Boy do I have egg on my face. Not just a chicken egg either, it’s an elephant bird egg. I am drowning in egg.
You see, this Venus transit is happening on the 6th of June all right… the morning of the 6th of June in Europe. Which means it happens on the evening of the fifth here.
FIFTH OF JUNE.
I sincerely hope no one misses it because of this mistake I have made.
This year the 6th of June is not just the anniversary of D-day–which is noteworthy enough. It is also the date [edit–if you are in the eastern hemisphere! Otherwise it’s on the 5th of June.] of one of the rarest predictable astronomical events. And if you miss it the next one is in December of 2117, so you have plenty of time to get ready. (The last one was in 2004–these events come in pairs about eight years apart–but the pairs themselves have 100+ year gaps between them.) Many, many people like my grandfather (1899-1986) or other grandfather (1913-1995) live long lives and never get even the opportunity to see this event.
It’s a transit of Venus across the sun. For six hours and forty minutes on this day, Venus will be directly between the earth and the sun. If you can get a hold of some #14 welder’s plate or an equivalent, you can safely look at the sun, and you should be able to see a black dot moving across it over the course of several hours. The picture above is from the 2004 transit.
Here’s the info on where it will be visible, and when. Some places on earth (large parts of South America and Africa) will have night time the entire time and will miss it but most land areas on earth will be able to see at least part of this. The transit starts at 22:09 UTC [on the 5th] and ends at 4:49 UTC on the 7th [no, 6th], which works out to 16:09 and 22:49 Mountain Daylight Time. (UTC is basically London time without daylight savings time, and is six hours ahead of MDT. Those of you not fortunate enough to live in the Mountain Time Zone can calculate from here.) So for people living in the “lower 48” of the United States, the transit will start sometime in the afternoon, and will still be progressing when the sun goes down. People in Alaska and Northwestern Canada get to see the whole thing.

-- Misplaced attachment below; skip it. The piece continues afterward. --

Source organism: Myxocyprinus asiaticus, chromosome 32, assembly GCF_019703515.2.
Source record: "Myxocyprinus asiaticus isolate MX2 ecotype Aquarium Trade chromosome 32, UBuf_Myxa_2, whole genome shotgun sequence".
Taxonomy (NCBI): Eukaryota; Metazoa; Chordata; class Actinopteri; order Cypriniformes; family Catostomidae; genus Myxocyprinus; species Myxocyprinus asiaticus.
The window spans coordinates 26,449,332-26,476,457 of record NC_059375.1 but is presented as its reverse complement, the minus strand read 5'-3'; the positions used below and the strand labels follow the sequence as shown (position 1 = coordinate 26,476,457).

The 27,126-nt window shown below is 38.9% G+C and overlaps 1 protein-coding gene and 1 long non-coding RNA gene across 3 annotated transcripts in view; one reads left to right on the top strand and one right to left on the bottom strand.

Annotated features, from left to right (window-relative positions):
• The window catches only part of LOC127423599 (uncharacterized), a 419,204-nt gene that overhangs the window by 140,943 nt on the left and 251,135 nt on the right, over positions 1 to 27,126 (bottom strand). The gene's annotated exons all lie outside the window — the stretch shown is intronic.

I’m going to talk here about why these events are so doggone rare, why they come in pairs, and then I will explain why Venus transits were so important to the history of science.
Why It’s So Rare
Why is it so rare? Venus is closer to the sun than we are, and is orbiting just like we are, and quite a bit faster, too. Earth orbits once every 365.256363 days and Venus does so 224.70069 days. So, like long distance runners (or cars) on a race track, Venus will “lap” Earth periodically, passing between the earth and the sun when it does so. That moment it is “lapping” the earth is known as an inferior conjunction. (When Venus passes behind the sun, it’s a superior conjunction.) In fact, if you do the math, inferior conjunctions should happen once ever 1.599 years or so, basically a smidge less than 1 year, 7.2 months.
(Some of these diagrams I did in MS Paint and they won’t be very precise.)
So why don’t these transits happen every 1.6 years?